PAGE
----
Moreover, the instability in export restrictions of food products makes investors skeptical. For example, vegetable oil exports were banned from 2008 to 2018. In September 2022,  there was a ban on the exports of select rice varieties. The ban on sugar export has extended to October 2023. While there are important political reasons for these decisions, they discourage investment in infrastructure and R&D in the food processing sector. Doing business in India is already reported as being challenging by most investors. In the food sector, these constraints further lower ease of doing business and makes India’s food sector unattractive to investors. 

However, the Opportunity for Food Processing in India is Big

Despite the several roadblocks, India’s food processing industry offers employment generation, value addition to farm produce, and export revenue. It will also play a critical role in increasing farmer income. Given the role of agriculture in our economy, a shift in focus on food processing is a critical progression.

The food processing industry is one of the largest employers in India’s manufacturing sector. ~2 million persons were employed in the registered food processing sector, and ~5 million persons in the informal sector. If India is able to reach the forecast of 535 USD billion in output by 2025-26, an additional 15 million jobs can be generated. Of these jobs, a significant share may be met by shifting those currently engaged in agriculture to the more lucrative food processing and allied industries like packaging, logistics, and trade.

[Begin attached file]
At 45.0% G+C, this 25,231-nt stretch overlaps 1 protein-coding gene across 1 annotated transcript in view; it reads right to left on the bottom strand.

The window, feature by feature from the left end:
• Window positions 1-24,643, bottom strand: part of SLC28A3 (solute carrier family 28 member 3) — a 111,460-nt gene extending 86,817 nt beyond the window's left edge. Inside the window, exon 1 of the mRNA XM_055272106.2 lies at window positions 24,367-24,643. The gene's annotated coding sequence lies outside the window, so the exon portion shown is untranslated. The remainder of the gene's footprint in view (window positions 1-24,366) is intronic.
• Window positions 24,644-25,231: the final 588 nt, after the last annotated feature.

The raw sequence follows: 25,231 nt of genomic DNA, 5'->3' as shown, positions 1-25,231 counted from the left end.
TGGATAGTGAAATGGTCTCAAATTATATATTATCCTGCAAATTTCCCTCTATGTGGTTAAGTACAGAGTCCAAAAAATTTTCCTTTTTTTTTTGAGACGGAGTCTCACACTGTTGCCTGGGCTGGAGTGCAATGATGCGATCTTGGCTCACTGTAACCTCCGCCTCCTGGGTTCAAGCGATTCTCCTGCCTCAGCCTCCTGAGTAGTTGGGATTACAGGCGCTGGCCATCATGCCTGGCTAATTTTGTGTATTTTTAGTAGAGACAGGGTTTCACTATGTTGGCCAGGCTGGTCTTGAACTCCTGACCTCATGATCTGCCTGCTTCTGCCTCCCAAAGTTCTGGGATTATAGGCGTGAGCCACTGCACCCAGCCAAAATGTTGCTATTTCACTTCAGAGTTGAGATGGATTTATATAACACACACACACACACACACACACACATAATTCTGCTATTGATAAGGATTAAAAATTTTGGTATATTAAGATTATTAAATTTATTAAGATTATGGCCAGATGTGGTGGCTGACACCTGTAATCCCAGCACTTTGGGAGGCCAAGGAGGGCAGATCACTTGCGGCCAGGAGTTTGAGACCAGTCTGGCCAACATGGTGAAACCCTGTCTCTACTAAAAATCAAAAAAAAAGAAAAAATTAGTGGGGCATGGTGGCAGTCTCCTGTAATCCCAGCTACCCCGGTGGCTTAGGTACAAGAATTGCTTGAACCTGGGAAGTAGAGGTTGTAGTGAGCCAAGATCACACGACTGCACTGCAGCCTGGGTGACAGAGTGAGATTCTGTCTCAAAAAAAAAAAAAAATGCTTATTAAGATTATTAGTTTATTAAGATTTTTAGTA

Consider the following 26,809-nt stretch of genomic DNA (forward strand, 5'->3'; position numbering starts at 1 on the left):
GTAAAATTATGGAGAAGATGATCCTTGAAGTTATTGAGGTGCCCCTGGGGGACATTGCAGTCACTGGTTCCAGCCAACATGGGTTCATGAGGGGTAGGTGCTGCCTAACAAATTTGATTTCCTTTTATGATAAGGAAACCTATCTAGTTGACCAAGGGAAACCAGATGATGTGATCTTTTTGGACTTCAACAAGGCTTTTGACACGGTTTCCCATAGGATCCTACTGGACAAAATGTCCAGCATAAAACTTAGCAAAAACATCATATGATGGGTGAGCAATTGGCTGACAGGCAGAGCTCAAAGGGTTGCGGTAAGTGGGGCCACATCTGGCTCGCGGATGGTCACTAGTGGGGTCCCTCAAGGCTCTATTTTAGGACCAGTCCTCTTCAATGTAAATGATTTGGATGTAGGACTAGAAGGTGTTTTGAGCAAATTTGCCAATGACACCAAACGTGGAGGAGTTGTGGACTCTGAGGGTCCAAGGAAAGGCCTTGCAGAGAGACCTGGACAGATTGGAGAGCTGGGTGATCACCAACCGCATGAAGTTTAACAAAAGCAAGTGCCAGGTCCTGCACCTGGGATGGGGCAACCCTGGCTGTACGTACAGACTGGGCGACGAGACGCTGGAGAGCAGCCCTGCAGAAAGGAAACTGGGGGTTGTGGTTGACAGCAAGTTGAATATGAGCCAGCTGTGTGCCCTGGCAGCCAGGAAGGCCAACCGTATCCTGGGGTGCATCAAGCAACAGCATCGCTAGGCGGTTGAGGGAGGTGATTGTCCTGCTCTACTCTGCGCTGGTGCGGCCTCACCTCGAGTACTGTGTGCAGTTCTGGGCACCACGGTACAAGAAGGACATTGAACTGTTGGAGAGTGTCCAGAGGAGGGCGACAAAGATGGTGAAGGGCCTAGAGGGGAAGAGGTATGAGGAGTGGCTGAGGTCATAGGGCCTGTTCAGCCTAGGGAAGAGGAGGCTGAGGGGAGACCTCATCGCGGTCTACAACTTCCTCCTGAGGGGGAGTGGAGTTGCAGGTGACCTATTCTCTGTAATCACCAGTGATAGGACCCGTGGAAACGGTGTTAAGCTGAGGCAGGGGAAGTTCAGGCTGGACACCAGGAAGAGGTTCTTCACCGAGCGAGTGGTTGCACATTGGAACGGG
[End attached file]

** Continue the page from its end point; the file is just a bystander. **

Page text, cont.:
An increase in the processing of food products unlocks higher economic value. The share of processed foods has been expanding within the global food basket. For instance, in western countries 60-80% of food is processed, and in China it’s 30%. This reveals an opportunity for India to expand not its food processing sector but also the export of processed food products. By simply doubling its market share of food exports, India will generate an additional revenue of ~40 billion USD. 

India Needs to Unlock its Competitive Advantage Across the Value Chain in Food Processing

Given the benefits, there’s a need to work on multiple fronts to expand food processing in India in the short and long run.

Immediate Short TermStructural Long Term
Making the food processing industry more competitive by improving the ease of doing business.

This will involve encouraging scale, effectively implementing policies and schemes, setting up well-designed food parks and clusters, supporting the industry in skilling and credit, and reducing regulatory inconsistencies.
Increasing production while improving quality and variety by reforming the agriculture, fishery and animal husbandry sectors.

This, however, requires a long-term roadmap with strong political leadership. It will involve working closely with farmers to generate awareness of the potential of food processing; sharing knowledge, and resources, and making credit available.
Marketing Made-in-India value-added products globally to benefit from an export market with potentially higher disposable incomes and greater demand.

We need to provide potential processors with easy access to information on import/export restrictions, conduct more buyer-seller meets, and work with central governments to reduce policy restrictions.
Reducing wastage and increasing efficiency by improving logistics. 

The FAO indicates that over 40% of food gets wasted, and ICAR-CIPET references that ~5% gets wasted before any processing. This wastage presents a huge potential for processing.

In conclusion, employment for close to ~45% of India’s workforce is linked to food, although its contribution to our GDP is low. If India succeeds in its journey to make it a food processing hub, not only will we improve India’s overall growth but also provide meaningful employment opportunities and higher incomes to this large segment of the population.